THE ROLE OF THE HOLY SPIRIT
Wherever the Holy Spirit dwells, His presence creates a hunger for holiness. His office is to magnify Christ, and it is He who gives the believer a desire to be like Christ. The natural man has no such passion. But in the Christian, the Spirit of God begins to carry out the will of God to make the child of God like the Son of God (Romans 8:29). And He who began this good work in the life of the believer “will carry it on to completion until the day of Christ Jesus” (Philippians 1:6).
So it is the role of the Holy Spirit to produce within us the desire and the power for the Disciplines that lead to Godliness. That He develops this in every believer is evident from 2 Timothy 1:7: “For God did not give us a spirit of timidity, but a spirit of power, of love and of self-discipline.” Therefore, whether or not your natural temperament or personality inclines toward orderly and disciplined habits, the presence of the Holy Spirit within you equips you with enough of a supernatural “spirit of … self-discipline” for you to obey the command to “discipline yourself for the purpose of godliness.”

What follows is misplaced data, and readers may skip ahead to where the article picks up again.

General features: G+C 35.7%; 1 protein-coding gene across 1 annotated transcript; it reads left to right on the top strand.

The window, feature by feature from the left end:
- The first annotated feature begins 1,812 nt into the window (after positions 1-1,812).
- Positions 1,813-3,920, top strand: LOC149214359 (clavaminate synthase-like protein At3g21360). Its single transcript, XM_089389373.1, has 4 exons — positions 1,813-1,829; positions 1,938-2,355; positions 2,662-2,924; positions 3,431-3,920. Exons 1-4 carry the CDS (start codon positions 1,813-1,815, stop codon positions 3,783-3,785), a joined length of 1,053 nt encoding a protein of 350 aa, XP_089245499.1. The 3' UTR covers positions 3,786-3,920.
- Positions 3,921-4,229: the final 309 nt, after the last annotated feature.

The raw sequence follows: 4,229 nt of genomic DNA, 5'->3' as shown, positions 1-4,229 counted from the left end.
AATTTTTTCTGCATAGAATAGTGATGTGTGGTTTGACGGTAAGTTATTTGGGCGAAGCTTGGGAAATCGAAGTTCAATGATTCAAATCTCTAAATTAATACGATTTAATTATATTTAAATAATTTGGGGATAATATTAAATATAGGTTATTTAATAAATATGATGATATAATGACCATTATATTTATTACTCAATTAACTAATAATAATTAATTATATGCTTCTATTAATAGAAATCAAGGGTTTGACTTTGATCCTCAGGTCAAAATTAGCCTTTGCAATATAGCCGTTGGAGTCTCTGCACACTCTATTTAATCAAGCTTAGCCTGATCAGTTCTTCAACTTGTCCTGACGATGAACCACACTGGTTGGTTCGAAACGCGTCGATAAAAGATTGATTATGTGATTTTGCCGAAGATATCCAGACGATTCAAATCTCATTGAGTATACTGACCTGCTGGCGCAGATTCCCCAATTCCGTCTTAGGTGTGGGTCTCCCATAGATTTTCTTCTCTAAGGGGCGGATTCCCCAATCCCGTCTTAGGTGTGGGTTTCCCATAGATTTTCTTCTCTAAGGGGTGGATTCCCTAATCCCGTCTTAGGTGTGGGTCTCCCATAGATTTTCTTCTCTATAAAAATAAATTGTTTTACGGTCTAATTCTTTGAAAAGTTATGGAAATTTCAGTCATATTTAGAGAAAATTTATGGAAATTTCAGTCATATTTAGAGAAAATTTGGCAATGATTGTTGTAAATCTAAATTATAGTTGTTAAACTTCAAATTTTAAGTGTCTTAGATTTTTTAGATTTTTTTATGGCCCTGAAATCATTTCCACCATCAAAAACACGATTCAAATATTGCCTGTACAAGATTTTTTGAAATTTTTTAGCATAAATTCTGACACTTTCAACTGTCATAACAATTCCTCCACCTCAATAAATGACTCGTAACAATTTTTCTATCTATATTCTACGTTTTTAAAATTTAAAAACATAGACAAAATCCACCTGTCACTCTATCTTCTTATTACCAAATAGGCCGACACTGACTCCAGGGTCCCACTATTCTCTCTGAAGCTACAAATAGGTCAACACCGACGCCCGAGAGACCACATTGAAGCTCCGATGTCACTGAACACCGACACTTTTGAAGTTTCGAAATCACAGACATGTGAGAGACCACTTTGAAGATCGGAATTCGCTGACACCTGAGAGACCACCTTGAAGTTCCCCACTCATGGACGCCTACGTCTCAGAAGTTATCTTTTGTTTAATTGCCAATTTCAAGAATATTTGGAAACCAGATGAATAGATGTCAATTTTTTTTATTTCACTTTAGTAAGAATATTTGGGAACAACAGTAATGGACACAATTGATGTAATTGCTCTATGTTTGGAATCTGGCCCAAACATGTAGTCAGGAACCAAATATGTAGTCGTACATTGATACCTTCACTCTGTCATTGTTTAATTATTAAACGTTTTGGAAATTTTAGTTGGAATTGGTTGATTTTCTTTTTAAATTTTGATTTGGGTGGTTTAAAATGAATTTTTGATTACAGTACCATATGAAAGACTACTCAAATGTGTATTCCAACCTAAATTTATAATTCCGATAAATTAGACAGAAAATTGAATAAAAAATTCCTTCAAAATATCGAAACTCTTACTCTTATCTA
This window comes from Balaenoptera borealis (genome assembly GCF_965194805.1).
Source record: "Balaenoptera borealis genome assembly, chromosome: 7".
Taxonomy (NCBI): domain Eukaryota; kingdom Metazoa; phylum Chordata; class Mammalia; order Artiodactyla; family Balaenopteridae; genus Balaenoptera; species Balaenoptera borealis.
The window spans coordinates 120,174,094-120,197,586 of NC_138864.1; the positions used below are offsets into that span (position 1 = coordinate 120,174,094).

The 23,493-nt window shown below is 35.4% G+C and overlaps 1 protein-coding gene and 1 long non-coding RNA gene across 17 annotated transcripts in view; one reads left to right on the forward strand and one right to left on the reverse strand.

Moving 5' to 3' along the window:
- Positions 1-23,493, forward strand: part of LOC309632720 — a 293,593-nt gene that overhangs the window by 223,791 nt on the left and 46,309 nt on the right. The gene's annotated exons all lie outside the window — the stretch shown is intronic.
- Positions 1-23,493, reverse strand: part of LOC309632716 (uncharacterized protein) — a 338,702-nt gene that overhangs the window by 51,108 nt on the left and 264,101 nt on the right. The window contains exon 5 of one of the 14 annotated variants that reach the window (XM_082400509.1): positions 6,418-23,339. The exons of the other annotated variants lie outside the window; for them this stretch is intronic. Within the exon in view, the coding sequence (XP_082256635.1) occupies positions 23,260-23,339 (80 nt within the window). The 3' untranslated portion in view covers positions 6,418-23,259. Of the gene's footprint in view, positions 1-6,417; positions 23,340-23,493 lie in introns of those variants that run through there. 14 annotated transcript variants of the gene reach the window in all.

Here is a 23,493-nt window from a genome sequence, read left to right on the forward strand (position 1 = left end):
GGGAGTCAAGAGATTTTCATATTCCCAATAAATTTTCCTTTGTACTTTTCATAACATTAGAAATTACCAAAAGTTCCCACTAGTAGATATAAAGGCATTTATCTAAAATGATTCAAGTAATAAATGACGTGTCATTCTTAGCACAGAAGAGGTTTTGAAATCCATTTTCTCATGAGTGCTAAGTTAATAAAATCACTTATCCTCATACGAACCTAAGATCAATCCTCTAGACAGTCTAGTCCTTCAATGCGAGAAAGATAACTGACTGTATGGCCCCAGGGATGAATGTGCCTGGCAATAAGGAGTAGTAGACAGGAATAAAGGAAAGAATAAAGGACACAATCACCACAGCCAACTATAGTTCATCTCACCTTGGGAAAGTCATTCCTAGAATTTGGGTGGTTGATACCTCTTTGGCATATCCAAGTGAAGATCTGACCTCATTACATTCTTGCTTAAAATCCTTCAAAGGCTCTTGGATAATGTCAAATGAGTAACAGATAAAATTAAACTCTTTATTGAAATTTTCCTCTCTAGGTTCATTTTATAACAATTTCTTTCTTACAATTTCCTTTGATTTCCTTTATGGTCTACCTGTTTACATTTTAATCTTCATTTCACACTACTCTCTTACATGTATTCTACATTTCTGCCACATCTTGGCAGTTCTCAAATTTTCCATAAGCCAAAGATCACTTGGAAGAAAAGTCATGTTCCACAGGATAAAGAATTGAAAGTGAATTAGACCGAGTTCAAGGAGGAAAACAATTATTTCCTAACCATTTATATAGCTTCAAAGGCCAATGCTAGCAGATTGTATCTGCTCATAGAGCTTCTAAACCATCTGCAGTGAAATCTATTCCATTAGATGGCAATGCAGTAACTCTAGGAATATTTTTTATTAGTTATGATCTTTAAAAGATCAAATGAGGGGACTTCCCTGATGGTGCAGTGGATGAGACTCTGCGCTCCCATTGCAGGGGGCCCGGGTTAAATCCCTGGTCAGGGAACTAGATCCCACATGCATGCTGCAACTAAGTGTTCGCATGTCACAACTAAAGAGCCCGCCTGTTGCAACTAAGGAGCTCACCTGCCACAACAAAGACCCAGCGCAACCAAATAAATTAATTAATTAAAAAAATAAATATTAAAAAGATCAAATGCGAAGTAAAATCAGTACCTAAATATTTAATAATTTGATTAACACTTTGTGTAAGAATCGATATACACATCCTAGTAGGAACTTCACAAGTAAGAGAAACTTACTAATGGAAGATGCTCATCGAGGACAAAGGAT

Whitney, Donald S. 1991. Spiritual Disciplines for the Christian Life. Colorado Springs, CO: NavPress.
We have just completed a 13-Part Study of Donald Whitney’s classic book, Spiritual Disciplines of the Christian Life. It is available as part of Good Questions Have Groups Talking Lesson Subscription Service. It is also available on Amazon